Art is more fundamentally connected to the soul than therapy is. Plotinus said the only reason there are gods is because of beauty, if there wasn’t beauty there’d only be theology. Theories about the gods. But because of Aphrodite we can see and taste and feel their radiance
Termite-tapeworm-fungus-Moss-art goes always forward eating it’s own boundaries”
An artist creates Art on their own initiative. An artist “labors” in service of their Muse, their Muse. The Muse alone is the Artist’s employer. “Do this,” she says, “and you will Live. Turn away, and at best you will only survive.” You do have a choice: You can make the Art, or not. I accept the Muse’s terms. I perform the labor, and receive my “payment”: Life.
I’d much rather serve the Muse than an employer, but although the Muse doesn’t negotiate a moneyed wage. The Muse turns out to always have the artist’s best interests at heart.
ART AND PROGRESS (TELEOLOGY)
Teleology (from τέλος, telos, ‘end’, ‘aim’, or ‘goal,’ and λόγος, logos, ‘explanation’ or ‘reason’) or finality is a reason or explanation for something as a function of its end, purpose, or goal, as opposed to as a function of, say, its cause. A purpose that is imposed by a human use, such as that of a fork, is called extrinsic.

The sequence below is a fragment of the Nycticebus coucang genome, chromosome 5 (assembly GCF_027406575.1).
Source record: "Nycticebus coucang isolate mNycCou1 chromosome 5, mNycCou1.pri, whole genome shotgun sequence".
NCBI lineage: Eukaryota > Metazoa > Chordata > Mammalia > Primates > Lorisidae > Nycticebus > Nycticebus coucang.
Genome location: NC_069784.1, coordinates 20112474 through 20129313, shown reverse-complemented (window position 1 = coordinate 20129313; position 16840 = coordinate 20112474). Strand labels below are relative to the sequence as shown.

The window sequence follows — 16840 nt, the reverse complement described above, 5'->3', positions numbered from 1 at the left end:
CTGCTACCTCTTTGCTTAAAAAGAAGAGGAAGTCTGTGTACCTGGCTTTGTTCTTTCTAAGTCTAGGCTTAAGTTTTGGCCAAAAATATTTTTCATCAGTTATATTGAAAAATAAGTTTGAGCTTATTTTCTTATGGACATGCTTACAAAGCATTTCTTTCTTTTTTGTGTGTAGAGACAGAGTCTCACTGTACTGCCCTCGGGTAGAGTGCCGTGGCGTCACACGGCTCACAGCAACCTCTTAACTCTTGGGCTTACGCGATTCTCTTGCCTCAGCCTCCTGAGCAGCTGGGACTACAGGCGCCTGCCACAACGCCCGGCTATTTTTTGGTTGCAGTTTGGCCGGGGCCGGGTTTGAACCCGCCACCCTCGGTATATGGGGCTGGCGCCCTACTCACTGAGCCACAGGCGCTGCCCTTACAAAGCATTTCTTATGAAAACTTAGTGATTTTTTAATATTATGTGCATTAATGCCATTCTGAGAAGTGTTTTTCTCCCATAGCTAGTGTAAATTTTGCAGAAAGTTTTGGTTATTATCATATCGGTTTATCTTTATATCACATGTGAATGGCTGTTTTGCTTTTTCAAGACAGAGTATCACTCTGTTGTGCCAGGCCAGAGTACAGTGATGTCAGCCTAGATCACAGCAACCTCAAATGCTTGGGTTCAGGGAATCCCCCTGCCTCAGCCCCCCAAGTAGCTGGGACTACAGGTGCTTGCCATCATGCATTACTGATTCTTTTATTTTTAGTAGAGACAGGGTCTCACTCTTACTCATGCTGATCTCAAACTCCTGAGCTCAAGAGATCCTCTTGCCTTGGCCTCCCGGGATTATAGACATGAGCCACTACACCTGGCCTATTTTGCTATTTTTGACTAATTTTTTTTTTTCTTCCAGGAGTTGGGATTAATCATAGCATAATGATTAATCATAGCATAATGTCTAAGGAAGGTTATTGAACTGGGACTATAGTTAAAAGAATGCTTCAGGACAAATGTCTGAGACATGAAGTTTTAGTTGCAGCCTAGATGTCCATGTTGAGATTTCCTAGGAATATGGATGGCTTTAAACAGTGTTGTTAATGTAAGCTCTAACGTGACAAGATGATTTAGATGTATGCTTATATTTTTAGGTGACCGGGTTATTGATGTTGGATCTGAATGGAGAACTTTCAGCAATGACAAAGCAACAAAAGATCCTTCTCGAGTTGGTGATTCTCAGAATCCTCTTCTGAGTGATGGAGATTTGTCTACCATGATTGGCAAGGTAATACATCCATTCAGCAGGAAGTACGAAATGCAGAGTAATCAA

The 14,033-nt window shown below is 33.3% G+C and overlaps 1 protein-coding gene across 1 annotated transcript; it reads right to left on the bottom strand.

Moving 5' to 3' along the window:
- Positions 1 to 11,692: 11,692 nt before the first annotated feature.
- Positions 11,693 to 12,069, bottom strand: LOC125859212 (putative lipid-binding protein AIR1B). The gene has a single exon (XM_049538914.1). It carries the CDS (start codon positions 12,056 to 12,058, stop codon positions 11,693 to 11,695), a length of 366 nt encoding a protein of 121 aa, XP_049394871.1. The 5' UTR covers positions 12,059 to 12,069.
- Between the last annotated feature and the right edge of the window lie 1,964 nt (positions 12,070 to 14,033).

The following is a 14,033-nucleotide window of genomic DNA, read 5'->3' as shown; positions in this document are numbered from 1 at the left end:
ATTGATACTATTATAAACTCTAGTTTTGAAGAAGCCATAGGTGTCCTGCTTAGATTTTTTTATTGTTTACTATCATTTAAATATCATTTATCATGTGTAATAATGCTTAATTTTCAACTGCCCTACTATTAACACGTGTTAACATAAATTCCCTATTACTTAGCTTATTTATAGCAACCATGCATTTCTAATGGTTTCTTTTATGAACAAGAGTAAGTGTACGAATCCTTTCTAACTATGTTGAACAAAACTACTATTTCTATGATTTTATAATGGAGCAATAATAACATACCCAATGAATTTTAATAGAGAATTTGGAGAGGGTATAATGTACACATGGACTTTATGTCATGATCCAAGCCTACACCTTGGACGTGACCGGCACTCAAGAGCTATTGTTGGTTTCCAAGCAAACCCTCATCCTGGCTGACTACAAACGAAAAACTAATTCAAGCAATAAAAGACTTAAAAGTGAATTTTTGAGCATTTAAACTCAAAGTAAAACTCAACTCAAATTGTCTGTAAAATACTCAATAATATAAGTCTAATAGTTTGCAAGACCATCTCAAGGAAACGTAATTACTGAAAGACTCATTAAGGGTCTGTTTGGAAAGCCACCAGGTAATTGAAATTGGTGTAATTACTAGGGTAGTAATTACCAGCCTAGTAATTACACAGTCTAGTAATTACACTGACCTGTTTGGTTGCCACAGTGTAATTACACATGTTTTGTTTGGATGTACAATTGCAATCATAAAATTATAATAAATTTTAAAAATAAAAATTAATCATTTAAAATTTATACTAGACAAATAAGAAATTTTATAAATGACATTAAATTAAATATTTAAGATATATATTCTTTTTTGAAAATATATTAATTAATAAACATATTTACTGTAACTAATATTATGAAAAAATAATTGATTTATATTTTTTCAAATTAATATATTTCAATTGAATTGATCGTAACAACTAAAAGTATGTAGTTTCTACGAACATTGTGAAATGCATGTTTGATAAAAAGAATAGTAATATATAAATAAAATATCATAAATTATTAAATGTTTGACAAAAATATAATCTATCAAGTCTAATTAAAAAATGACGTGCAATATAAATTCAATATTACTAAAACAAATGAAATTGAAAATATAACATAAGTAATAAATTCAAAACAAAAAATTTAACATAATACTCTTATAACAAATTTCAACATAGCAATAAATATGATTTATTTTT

It contend that natural entities also have intrinsic purposes, irrespective of human use or opinion. For instance, Aristotle claimed that an acorn’s intrinsic telos is to become a fully grown oak tree.
In the late 18th century, Immanuel Kant used the concept of telos as a regulative principle in his Critique of Judgment (1790). Teleology was also fundamental to the philosophy of Karl Marx and G. W. F. Hegel.
If we were to talk about progress in art, we would have to posit the perfectibility of forms,. In the last century, the concept of “progress” was projected upon the arts as a measurement of quality. But expression, artistic vision has never been dependent upon the physical means of an art form.
Vermeer has not been superseded in terms of artistic quality by Picasso or Pollock. And Michelangelo not by Giacometti or Moore, Palladio not by Gropius or Le Corbusier, he adds. And the mimetic properties of Greek and Roman sculpture are as good as any figurative sculpture created in the 21st century, in many cases they’re superior.